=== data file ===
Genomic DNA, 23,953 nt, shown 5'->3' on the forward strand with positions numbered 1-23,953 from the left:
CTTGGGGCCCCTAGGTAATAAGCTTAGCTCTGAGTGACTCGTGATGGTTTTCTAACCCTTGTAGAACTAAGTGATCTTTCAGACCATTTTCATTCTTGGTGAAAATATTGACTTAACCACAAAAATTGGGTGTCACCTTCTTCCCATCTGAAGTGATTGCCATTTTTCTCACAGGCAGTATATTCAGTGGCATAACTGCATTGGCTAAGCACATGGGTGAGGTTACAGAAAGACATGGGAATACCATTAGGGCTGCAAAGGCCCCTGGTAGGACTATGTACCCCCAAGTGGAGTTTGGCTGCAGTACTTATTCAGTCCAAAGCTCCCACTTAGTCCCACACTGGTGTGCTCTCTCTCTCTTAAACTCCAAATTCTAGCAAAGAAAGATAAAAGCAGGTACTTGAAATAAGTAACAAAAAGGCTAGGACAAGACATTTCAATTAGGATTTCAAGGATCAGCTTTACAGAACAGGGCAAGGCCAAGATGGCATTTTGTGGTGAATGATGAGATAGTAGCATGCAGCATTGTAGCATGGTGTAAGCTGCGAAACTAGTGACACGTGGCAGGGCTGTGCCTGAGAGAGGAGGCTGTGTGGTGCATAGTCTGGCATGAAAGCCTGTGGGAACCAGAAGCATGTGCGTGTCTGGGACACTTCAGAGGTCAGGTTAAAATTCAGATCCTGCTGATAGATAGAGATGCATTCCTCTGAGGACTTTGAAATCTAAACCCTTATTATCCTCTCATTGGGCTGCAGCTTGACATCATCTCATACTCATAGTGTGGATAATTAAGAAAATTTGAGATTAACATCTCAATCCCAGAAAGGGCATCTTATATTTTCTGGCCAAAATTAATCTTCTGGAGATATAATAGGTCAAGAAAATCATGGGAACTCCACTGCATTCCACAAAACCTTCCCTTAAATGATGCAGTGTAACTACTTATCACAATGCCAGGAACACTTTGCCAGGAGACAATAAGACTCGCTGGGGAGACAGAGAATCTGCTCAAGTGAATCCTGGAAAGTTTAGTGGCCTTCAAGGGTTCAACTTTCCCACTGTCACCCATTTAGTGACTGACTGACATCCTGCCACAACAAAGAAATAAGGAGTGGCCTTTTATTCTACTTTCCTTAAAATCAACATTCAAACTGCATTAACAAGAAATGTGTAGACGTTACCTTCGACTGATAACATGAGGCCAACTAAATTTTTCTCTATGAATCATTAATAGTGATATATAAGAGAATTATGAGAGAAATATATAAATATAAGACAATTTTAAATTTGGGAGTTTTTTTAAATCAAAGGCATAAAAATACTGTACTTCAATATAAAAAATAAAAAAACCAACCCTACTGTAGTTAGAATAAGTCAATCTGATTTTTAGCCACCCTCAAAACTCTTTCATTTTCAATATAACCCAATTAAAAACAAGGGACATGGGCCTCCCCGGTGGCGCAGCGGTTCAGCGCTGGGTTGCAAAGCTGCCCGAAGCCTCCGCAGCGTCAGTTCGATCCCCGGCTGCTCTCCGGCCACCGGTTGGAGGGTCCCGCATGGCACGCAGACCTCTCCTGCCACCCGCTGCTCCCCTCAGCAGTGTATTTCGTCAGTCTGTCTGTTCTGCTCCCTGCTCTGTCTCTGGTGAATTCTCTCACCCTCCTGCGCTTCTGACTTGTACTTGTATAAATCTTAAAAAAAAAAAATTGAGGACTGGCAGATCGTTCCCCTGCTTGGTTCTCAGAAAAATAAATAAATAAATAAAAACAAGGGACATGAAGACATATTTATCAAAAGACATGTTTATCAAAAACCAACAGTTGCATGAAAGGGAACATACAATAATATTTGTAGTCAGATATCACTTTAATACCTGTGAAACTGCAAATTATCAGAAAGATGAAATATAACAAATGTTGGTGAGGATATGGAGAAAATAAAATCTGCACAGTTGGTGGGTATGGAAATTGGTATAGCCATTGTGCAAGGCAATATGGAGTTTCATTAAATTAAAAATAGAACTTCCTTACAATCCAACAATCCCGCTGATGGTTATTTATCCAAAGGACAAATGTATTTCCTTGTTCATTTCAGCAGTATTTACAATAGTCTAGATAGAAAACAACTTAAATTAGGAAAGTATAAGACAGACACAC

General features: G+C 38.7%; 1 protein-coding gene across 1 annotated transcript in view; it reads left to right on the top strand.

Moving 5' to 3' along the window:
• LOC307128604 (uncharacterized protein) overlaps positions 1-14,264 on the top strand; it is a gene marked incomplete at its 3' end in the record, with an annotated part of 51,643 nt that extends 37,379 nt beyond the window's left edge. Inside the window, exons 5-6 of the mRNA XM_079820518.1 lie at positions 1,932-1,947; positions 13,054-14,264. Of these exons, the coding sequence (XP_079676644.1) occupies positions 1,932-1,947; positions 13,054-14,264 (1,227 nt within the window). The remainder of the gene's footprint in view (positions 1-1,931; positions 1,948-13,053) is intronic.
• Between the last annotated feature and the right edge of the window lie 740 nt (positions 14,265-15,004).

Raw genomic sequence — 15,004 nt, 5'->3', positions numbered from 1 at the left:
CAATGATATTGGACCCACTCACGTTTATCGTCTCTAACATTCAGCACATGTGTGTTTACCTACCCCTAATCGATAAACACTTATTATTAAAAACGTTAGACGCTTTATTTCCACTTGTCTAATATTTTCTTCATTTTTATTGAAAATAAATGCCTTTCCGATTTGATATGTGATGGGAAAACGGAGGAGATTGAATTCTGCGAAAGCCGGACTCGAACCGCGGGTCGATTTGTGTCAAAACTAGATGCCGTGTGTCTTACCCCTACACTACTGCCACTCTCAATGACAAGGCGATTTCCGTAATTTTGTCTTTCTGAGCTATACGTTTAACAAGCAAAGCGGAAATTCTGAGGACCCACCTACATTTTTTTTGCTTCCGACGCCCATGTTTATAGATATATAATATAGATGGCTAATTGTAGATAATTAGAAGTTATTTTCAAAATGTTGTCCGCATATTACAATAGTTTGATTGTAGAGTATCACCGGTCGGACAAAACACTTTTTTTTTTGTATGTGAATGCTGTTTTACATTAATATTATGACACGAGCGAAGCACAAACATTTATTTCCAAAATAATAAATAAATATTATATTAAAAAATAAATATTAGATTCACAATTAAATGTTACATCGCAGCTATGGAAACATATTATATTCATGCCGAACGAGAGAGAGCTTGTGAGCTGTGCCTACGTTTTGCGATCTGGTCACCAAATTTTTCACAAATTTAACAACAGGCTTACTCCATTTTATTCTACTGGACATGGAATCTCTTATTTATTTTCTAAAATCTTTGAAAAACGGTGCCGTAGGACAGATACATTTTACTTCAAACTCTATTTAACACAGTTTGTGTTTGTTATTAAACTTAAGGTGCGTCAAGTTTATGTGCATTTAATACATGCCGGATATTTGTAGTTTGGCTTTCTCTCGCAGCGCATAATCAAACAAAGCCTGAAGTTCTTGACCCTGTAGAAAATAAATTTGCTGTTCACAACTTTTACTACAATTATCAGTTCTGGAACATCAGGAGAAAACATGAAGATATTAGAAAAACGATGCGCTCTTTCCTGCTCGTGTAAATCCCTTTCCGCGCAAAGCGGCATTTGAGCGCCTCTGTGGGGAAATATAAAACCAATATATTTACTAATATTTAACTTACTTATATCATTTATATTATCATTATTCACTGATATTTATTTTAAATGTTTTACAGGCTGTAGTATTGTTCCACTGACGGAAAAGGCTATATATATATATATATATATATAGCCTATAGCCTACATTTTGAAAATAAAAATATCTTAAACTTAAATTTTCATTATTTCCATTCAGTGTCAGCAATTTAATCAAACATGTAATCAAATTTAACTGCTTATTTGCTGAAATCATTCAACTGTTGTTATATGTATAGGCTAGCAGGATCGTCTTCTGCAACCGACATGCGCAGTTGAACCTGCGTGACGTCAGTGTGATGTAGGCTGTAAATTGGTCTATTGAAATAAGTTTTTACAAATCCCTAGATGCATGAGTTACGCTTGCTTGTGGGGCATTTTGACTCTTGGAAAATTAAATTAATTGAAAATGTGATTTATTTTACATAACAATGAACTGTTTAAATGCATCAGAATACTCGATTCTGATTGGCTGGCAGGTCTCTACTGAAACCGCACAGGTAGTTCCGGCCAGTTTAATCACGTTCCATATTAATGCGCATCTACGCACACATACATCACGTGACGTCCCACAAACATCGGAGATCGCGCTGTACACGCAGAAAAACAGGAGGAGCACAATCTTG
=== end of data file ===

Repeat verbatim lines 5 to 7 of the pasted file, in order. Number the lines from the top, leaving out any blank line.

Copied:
• LOC307128604 (uncharacterized protein) overlaps positions 1-14,264 on the top strand; it is a gene marked incomplete at its 3' end in the record, with an annotated part of 51,643 nt that extends 37,379 nt beyond the window's left edge. Inside the window, exons 5-6 of the mRNA XM_079820518.1 lie at positions 1,932-1,947; positions 13,054-14,264. Of these exons, the coding sequence (XP_079676644.1) occupies positions 1,932-1,947; positions 13,054-14,264 (1,227 nt within the window). The remainder of the gene's footprint in view (positions 1-1,931; positions 1,948-13,053) is intronic.
• Between the last annotated feature and the right edge of the window lie 740 nt (positions 14,265-15,004).

Raw genomic sequence — 15,004 nt, 5'->3', positions numbered from 1 at the left: